Jump to Main Navigation Jump to Main Content
Return to NWC Home >

Naval Historical Collection

Search using this query type:

Search only these record types:


1942: WAVES and WOCS

WAVES Recruiting poster

WWII WAVES Recruiting Poster


The Navy's WAVES, Women Accepted for Volunteer Emergency Service, began on 20 July 1942 when President Franklin D. Roosevelt signed Public Law 689 establishing the Women's Reserve, amending the Naval Reserve Act of 1938.

Despite the successful and beneficial service of volunteer women during WWI, the 1925 Naval Reserve Act restricted enlistment to men. Exigencies of war and opposition from navy bureau chiefs including Rear Admiral Chester W. Nimitz meant continued exclusion even as war in Europe raged. It would not be until October 1941, under the aegis of Chief of Naval Operations Harold R. Stark, that the Navy would support the recruitment of women. The WAVES Act restricted women to continental U.S. shore duty and limited officer billets but ensured that female recruits would receive the same pay as men of the same rank.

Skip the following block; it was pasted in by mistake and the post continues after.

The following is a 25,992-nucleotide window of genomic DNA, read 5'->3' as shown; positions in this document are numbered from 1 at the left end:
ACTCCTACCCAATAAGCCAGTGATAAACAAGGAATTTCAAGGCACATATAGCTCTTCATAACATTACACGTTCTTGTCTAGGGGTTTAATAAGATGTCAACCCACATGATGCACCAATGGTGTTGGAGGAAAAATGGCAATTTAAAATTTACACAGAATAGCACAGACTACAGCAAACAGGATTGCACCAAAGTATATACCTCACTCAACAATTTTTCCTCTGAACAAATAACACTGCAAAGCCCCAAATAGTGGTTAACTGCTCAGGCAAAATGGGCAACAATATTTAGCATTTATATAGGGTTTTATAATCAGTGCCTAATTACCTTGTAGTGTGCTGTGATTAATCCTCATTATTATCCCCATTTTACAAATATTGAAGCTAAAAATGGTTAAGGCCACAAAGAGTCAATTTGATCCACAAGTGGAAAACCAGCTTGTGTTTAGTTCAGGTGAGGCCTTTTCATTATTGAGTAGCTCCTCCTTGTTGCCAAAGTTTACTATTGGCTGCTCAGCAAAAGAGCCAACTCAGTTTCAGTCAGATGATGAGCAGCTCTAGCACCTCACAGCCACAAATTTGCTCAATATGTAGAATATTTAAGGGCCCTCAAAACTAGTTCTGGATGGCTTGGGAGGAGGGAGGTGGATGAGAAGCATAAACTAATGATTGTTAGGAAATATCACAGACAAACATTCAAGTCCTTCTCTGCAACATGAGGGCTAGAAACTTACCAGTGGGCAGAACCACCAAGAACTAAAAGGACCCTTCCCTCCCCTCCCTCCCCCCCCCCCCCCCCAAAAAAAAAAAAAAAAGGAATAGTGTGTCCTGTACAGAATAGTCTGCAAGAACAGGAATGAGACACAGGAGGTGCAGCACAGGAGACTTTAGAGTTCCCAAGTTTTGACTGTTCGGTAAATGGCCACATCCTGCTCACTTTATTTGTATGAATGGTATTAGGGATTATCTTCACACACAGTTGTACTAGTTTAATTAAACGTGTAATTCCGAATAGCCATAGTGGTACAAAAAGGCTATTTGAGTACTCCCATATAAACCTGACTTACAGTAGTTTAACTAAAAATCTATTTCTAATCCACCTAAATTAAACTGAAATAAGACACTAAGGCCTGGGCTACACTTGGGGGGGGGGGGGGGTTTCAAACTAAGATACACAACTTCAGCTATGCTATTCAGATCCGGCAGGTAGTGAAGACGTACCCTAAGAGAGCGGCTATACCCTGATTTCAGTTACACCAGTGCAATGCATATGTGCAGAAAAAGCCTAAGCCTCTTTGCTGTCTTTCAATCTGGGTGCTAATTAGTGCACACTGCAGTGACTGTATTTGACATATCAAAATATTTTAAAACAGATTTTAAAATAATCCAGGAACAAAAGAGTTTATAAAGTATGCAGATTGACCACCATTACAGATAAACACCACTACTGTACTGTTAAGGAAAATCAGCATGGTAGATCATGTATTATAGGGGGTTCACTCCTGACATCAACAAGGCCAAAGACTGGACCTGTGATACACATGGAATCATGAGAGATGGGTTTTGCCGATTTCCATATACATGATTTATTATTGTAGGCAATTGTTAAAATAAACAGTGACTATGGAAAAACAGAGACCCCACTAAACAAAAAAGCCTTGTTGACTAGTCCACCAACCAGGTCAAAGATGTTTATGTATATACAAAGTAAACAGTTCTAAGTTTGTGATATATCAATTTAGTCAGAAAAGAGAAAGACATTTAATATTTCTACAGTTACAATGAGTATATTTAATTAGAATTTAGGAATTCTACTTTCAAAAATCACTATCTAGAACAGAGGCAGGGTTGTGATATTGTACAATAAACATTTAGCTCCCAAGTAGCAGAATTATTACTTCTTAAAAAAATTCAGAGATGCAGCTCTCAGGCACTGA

The Navy nearly found itself overwhelmed by the response from women: over 27,000 enlisted in the first year and nearly 100,000 served during the war. They served  

Some women who joined the WAVES had mothers who served a Yeomanettes in WWI, including Rhode Island native Mary Catherine Sullivan, whose oral history is included in this exhibition. 

In 1945, newly appointed Women's Naval Reserve Commander, Commander Jean Tilford Palmer, began work to extend women's roles in the Navy beyond wartime. She had the support of Fleet Admiral Nimitz, who, despite earlier opposition to women in the Navy, testified before Congress as to the WAVES "superior work" during the war and argued in favor of a permanent status for women. Passage of the Women's Armed Services Integration Act in 1948 ensured women a continued role in the Navy.